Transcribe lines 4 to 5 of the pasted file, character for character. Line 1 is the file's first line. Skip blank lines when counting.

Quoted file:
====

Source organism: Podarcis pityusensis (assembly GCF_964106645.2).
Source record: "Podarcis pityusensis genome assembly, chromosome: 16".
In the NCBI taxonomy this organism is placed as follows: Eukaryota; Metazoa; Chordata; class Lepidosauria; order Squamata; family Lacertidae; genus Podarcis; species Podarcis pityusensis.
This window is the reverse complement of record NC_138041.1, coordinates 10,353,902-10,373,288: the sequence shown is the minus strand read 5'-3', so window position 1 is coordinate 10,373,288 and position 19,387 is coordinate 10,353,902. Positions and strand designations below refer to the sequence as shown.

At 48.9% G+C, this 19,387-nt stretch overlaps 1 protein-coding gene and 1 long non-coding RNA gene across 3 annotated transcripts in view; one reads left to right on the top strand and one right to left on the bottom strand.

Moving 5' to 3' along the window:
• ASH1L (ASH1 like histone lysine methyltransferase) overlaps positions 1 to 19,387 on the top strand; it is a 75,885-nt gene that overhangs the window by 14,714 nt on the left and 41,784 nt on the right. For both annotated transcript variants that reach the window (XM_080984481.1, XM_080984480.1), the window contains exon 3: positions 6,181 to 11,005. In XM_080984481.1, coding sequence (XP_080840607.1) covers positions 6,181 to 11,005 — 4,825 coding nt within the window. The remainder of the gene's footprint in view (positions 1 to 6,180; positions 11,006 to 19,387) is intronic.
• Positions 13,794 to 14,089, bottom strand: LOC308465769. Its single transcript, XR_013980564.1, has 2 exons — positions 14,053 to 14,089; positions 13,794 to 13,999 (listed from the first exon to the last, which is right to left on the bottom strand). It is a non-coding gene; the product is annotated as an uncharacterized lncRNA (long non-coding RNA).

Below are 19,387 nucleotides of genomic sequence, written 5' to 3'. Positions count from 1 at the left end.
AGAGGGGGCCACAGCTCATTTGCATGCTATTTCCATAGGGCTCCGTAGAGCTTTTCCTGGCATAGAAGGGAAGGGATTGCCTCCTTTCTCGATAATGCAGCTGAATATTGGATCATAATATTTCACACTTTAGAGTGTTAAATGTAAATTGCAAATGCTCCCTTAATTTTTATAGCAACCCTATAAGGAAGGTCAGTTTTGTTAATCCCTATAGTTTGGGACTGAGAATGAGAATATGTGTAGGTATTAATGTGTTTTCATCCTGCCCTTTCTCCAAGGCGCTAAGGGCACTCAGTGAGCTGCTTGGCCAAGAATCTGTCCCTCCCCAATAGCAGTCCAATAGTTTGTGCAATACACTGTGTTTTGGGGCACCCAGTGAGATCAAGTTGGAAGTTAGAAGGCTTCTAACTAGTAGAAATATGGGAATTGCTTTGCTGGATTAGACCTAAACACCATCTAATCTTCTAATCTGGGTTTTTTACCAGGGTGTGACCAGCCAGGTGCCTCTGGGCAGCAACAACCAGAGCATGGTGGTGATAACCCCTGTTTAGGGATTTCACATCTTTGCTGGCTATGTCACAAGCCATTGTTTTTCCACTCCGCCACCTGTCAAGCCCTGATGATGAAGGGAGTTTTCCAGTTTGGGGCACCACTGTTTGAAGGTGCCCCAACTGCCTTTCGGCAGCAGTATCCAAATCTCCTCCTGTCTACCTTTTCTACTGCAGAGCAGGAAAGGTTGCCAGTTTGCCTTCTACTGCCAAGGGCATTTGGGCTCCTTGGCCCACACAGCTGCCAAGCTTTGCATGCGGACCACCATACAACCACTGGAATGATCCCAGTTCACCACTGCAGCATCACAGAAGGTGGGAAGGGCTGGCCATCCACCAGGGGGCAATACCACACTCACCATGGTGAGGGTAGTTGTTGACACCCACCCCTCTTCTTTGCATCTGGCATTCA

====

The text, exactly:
This window is the reverse complement of record NC_138041.1, coordinates 10,353,902-10,373,288: the sequence shown is the minus strand read 5'-3', so window position 1 is coordinate 10,373,288 and position 19,387 is coordinate 10,353,902. Positions and strand designations below refer to the sequence as shown.

At 48.9% G+C, this 19,387-nt stretch overlaps 1 protein-coding gene and 1 long non-coding RNA gene across 3 annotated transcripts in view; one reads left to right on the top strand and one right to left on the bottom strand.